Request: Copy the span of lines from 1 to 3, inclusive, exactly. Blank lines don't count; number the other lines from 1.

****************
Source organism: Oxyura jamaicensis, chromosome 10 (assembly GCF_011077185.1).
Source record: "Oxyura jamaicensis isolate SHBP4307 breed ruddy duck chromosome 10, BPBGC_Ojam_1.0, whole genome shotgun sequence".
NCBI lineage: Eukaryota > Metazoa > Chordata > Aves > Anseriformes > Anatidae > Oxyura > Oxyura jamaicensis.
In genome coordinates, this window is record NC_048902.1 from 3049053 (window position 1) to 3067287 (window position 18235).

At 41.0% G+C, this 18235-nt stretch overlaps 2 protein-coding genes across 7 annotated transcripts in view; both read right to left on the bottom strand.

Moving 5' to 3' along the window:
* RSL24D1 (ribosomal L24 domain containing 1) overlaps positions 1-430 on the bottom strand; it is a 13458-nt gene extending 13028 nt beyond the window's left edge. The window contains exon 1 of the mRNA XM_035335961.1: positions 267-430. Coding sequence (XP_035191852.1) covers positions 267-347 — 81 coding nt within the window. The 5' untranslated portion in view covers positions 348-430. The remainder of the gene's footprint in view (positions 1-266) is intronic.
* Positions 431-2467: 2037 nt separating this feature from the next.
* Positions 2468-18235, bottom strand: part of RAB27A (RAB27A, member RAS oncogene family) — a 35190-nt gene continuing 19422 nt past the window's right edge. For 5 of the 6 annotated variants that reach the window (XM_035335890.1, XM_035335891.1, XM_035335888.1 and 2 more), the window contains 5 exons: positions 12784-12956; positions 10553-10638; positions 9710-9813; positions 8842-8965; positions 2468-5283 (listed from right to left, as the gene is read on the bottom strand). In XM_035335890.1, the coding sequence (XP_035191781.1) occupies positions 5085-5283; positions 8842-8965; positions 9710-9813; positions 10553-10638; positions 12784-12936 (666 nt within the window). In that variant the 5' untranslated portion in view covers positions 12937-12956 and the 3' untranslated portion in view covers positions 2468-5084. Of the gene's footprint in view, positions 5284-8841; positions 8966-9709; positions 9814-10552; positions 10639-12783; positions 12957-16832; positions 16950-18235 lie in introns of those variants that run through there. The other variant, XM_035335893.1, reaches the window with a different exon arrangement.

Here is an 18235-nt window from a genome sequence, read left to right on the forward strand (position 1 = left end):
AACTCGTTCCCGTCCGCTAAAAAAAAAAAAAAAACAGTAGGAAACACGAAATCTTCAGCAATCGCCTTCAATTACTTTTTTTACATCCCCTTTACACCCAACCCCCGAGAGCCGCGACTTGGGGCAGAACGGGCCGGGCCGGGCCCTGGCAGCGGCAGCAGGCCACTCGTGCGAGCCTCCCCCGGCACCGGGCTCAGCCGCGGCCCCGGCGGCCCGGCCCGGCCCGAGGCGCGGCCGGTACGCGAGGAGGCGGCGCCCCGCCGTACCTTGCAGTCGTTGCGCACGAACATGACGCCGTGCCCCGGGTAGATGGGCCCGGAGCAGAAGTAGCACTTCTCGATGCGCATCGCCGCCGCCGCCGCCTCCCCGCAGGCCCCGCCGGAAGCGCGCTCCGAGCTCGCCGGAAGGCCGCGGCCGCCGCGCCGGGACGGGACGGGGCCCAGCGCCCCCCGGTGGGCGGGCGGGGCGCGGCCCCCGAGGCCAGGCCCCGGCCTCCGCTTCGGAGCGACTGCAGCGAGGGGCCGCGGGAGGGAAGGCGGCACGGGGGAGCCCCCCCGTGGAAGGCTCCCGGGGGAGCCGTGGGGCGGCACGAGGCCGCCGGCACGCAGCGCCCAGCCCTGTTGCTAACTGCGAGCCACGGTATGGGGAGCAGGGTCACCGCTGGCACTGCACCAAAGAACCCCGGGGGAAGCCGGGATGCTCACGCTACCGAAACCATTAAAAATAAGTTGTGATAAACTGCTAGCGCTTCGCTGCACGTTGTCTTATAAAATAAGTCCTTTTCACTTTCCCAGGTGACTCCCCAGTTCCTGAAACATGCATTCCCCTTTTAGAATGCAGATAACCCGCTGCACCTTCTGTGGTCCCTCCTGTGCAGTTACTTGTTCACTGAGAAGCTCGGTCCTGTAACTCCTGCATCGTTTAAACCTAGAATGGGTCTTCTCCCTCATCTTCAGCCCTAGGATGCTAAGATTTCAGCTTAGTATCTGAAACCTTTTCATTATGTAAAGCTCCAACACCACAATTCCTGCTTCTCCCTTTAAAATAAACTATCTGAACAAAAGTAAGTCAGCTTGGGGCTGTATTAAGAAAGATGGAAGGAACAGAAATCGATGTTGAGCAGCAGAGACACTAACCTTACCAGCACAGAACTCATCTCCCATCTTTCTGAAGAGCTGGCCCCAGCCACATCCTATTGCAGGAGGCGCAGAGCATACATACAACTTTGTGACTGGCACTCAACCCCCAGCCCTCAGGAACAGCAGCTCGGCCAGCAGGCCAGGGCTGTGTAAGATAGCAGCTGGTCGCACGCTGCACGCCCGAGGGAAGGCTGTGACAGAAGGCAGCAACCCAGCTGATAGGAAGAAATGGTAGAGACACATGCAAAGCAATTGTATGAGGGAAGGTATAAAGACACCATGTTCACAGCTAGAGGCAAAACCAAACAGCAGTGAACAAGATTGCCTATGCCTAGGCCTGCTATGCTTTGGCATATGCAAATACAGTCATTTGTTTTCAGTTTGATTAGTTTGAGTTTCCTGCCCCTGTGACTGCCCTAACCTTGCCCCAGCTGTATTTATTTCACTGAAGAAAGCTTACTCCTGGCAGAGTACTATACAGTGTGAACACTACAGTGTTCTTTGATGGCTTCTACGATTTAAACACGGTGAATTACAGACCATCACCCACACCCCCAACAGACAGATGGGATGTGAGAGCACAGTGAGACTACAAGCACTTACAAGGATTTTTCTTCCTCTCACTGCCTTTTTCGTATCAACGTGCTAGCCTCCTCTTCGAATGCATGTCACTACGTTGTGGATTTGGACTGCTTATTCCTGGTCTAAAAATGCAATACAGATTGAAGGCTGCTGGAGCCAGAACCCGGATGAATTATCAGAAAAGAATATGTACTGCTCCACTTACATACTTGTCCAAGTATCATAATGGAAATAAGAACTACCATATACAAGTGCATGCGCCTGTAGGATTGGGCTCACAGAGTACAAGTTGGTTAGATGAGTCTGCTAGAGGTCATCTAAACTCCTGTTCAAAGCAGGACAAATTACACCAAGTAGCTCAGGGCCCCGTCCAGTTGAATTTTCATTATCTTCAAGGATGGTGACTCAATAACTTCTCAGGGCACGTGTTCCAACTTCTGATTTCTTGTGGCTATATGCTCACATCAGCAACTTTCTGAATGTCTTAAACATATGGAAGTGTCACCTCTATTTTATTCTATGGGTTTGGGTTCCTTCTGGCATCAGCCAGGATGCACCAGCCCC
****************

Source organism: Oxyura jamaicensis, chromosome 10 (assembly GCF_011077185.1).
Source record: "Oxyura jamaicensis isolate SHBP4307 breed ruddy duck chromosome 10, BPBGC_Ojam_1.0, whole genome shotgun sequence".
NCBI lineage: Eukaryota > Metazoa > Chordata > Aves > Anseriformes > Anatidae > Oxyura > Oxyura jamaicensis.